Breaking down the many shades of your period.
Even if you can't count on your period to arrive at the same time each month, it's probably pretty consistent when it comes to color, with a few exceptions. "We're very complicated as women, and a lot of things can make your period change," says Karen Carcamo, M.D., M.P.H., an ob-gyn with the Institute for Women's Health in San Antonio. Pay attention to those changes. "If it's changed from your baseline, that's probably something you need to tell your doctor," she says.
Here, explore the many colors of your period—and what each might indicate about what else is going on.
Your period kicks off when your uterine lining sheds, Dr. Carcamo says. Normally, when your flow gets into its groove and is at its heaviest, it will be bright red, which means the lining is shedding normally and the blood is flushing through your system quickly.
The color could veer from bright red to darker red (sometimes close to brown) at the very beginning and very end of your cycle. That doesn't mean anything's wrong, Dr. Carcamo says. Rather, the dark color is likely just older blood that has spent a longer amount of time in your body. "It's because you're not bleeding as much, so it takes longer for it to fall out on your pad or your tampon," Dr. Carcamo says. During that time, the blood oxidizes, which makes it darker.
You may be used to seeing light pink blood if you have a very light flow, but it could also mean you're dealing with low estrogen levels, Dr. Carcamo says. Have you been pushing your exercise routine to the extreme? Those two-a-day HIIT sessions could be why. A small study from Philadelphia researchers found heavy exercise can cause estrogen to diminish. If that sounds like you, you'll want to get it figured out with your doctor. That's because even though the light pink blood might not bug you, estrogen deficiency can lead to osteoporosis down the line as well as mood swings, hot flashes, heart issues, dryness down there, and problems conceiving.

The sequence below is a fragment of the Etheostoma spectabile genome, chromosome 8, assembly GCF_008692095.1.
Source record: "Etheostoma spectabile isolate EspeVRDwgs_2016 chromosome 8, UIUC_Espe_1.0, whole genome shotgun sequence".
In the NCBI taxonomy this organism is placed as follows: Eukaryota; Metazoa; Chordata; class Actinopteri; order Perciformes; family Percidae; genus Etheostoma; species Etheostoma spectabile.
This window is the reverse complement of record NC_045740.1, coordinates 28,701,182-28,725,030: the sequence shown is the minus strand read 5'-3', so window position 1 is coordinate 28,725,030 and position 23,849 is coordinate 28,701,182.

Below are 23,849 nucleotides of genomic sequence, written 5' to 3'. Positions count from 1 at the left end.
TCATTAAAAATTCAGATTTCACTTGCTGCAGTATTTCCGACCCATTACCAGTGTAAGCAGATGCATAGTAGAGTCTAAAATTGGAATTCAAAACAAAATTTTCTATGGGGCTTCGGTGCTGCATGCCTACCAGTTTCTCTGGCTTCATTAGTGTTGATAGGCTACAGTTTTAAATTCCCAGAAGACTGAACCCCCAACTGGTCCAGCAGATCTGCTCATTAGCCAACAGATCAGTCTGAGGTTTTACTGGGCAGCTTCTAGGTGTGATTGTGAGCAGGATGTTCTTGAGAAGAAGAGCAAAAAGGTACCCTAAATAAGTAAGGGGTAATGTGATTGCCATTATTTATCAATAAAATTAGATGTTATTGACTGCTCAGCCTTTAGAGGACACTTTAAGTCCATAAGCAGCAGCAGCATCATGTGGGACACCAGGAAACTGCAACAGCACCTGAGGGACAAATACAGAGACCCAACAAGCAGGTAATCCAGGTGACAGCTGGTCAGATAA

A very watery period may be an indication of fallopian tube cancer, Dr. Carcamo says. Don't freak just yet: It's very rare and only accounts for 1 to 2 percent of all gynecology-related cancers. "I don't want people to fear fallopian tube cancer, but if you have copious watery discharge it's probably a good idea to talk to your doctor," Dr. Carcamo says.
Orange-y discharge could be a sign of infection. Emphasis on could since Dr. Carcamo says it varies from woman to woman and there's no telltale sign whether an STD or STI is in play. Be on the lookout for other symptoms. "A lot of times if it's foul smelling or you have pain with your period, that could be a sign you have an infection," Dr. Carcamo says.
Gray-ish discharge could signal an early miscarriage, which happens more often than people realize, Dr. Carcamo says. UC Davis Health estimates 10 to 20 percent of women who find out they're pregnant will have an early miscarriage, usually within the first 10 weeks. If your period suddenly gets really heavy and grayish or if it seems like you're passing thick tissue, visit a doctor. You don't necessarily need to head to the emergency room—ERs are not great places to get gynecology care, Dr. Carcamo says—but plan to visit your usual ob-gyn ASAP. (Here's when you should think twice about going to the ER.)
Bottom line: Keep an eye on your period, and if anything seems off, there's a good chance you're right, Dr. Carcamo says. Do your ob-gyn a solid and note these changes, paying attention to when your period starts, how long it lasts, and what colors you see. Bring this info to your gyno appointment to get a jump start on figuring out the real issue.